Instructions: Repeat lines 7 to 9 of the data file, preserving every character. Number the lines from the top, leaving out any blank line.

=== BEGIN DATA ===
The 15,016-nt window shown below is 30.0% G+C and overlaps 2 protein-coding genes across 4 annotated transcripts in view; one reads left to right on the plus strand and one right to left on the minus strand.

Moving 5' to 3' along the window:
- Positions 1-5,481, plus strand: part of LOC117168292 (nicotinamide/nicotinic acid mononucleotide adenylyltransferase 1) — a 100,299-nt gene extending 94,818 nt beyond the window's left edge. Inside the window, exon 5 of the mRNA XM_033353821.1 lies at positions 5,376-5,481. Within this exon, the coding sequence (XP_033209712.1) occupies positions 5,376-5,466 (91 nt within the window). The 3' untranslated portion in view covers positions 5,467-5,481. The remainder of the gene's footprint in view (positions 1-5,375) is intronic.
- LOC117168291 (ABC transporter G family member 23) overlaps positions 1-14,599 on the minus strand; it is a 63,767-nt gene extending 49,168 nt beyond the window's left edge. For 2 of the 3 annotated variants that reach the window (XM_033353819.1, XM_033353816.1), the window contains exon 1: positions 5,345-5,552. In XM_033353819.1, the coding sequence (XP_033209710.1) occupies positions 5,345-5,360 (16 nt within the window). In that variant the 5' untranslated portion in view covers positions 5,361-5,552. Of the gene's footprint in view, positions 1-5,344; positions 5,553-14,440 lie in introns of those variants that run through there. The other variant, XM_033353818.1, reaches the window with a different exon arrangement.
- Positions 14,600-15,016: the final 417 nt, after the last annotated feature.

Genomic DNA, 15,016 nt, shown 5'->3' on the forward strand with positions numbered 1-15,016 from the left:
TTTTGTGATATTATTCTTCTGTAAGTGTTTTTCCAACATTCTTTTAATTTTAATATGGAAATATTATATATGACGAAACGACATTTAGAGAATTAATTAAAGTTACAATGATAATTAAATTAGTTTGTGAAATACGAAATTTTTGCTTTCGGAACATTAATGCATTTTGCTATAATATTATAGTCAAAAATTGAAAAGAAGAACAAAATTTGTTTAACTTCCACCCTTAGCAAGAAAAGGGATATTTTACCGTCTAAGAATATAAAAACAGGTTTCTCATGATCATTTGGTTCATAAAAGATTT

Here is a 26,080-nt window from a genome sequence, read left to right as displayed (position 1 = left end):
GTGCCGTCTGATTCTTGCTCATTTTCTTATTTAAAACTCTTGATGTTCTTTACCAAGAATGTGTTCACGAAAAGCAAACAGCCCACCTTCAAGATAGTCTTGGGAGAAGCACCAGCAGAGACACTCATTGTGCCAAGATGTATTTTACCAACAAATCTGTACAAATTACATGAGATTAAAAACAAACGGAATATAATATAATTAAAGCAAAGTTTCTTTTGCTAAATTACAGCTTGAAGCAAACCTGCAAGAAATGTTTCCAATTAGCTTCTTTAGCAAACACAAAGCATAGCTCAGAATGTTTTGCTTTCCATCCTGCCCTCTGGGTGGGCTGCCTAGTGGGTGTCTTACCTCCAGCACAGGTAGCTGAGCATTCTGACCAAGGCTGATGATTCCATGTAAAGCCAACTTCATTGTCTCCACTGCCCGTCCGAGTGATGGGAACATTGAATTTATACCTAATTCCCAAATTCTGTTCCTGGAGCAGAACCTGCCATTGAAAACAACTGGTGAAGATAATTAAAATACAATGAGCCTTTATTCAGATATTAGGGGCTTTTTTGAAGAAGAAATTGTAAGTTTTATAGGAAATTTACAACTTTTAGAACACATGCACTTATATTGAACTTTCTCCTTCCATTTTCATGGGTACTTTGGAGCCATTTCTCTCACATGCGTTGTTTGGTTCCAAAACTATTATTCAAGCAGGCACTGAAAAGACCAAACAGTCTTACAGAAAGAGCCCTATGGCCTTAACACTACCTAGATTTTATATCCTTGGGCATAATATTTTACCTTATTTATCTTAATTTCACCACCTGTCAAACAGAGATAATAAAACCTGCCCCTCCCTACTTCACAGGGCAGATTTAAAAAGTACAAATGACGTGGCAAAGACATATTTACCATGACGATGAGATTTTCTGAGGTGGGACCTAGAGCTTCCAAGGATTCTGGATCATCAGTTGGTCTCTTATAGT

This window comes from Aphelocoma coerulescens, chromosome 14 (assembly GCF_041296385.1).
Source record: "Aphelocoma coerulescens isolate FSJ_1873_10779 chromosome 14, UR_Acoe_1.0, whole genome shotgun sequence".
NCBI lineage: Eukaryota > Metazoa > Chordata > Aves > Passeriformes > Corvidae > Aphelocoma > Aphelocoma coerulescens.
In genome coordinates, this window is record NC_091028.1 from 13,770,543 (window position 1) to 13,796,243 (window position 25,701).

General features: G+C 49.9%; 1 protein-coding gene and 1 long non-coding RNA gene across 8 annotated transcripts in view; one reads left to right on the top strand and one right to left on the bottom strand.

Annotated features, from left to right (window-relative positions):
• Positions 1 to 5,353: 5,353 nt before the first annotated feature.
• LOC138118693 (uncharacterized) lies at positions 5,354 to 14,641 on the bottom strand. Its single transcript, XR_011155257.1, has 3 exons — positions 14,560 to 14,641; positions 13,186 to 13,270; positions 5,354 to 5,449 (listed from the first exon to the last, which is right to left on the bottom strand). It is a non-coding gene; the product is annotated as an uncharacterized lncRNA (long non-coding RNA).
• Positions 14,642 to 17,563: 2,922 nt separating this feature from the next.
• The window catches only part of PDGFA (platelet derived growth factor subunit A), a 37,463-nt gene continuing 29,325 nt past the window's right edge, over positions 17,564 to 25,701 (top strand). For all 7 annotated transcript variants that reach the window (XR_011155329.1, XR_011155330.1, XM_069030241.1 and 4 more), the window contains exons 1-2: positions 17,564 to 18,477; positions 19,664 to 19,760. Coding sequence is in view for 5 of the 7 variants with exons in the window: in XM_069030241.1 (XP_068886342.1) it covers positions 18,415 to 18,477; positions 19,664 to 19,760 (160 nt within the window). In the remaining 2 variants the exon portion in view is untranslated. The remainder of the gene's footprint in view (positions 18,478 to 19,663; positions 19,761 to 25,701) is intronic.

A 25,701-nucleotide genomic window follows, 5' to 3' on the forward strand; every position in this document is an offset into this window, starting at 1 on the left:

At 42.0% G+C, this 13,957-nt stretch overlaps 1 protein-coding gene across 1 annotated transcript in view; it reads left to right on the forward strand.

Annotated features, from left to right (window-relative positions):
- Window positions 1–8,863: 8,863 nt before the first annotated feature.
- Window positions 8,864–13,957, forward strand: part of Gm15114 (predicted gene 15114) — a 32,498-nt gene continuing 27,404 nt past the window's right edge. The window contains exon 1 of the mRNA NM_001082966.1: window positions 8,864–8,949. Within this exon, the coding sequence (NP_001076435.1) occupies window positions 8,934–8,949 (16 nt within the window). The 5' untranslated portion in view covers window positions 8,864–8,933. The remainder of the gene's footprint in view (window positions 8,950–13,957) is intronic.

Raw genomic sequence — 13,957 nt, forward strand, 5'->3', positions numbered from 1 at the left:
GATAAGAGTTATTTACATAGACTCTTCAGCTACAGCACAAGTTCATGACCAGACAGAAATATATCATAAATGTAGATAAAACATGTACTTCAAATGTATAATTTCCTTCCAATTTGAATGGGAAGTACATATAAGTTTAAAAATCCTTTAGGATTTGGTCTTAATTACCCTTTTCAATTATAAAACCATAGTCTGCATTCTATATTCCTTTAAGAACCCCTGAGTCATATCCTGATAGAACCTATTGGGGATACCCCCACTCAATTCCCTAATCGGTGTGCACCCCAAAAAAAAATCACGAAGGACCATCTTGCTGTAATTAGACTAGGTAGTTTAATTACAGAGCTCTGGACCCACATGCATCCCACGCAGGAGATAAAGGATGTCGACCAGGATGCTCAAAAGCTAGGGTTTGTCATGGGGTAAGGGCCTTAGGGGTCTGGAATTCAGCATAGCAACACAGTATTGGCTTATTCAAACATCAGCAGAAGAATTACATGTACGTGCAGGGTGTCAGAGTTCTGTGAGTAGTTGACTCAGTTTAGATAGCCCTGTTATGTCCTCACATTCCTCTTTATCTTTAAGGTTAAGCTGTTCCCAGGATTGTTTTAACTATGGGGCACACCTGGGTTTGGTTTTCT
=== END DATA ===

TTTTGTGATATTATTCTTCTGTAAGTGTTTTTCCAACATTCTTTTAATTTTAATATGGAAATATTATATATGACGAAACGACATTTAGAGAATTAATTAAAGTTACAATGATAATTAAATTAGTTTGTGAAATACGAAATTTTTGCTTTCGGAACATTAATGCATTTTGCTATAATATTATAGTCAAAAATTGAAAAGAAGAACAAAATTTGTTTAACTTCCACCCTTAGCAAGAAAAGGGATATTTTACCGTCTAAGAATATAAAAACAGGTTTCTCATGATCATTTGGTTCATAAAAGATTT

Here is a 26,080-nt window from a genome sequence, read left to right as displayed (position 1 = left end):
GTGCCGTCTGATTCTTGCTCATTTTCTTATTTAAAACTCTTGATGTTCTTTACCAAGAATGTGTTCACGAAAAGCAAACAGCCCACCTTCAAGATAGTCTTGGGAGAAGCACCAGCAGAGACACTCATTGTGCCAAGATGTATTTTACCAACAAATCTGTACAAATTACATGAGATTAAAAACAAACGGAATATAATATAATTAAAGCAAAGTTTCTTTTGCTAAATTACAGCTTGAAGCAAACCTGCAAGAAATGTTTCCAATTAGCTTCTTTAGCAAACACAAAGCATAGCTCAGAATGTTTTGCTTTCCATCCTGCCCTCTGGGTGGGCTGCCTAGTGGGTGTCTTACCTCCAGCACAGGTAGCTGAGCATTCTGACCAAGGCTGATGATTCCATGTAAAGCCAACTTCATTGTCTCCACTGCCCGTCCGAGTGATGGGAACATTGAATTTATACCTAATTCCCAAATTCTGTTCCTGGAGCAGAACCTGCCATTGAAAACAACTGGTGAAGATAATTAAAATACAATGAGCCTTTATTCAGATATTAGGGGCTTTTTTGAAGAAGAAATTGTAAGTTTTATAGGAAATTTACAACTTTTAGAACACATGCACTTATATTGAACTTTCTCCTTCCATTTTCATGGGTACTTTGGAGCCATTTCTCTCACATGCGTTGTTTGGTTCCAAAACTATTATTCAAGCAGGCACTGAAAAGACCAAACAGTCTTACAGAAAGAGCCCTATGGCCTTAACACTACCTAGATTTTATATCCTTGGGCATAATATTTTACCTTATTTATCTTAATTTCACCACCTGTCAAACAGAGATAATAAAACCTGCCCCTCCCTACTTCACAGGGCAGATTTAAAAAGTACAAATGACGTGGCAAAGACATATTTACCATGACGATGAGATTTTCTGAGGTGGGACCTAGAGCTTCCAAGGATTCTGGATCATCAGTTGGTCTCTTATAGT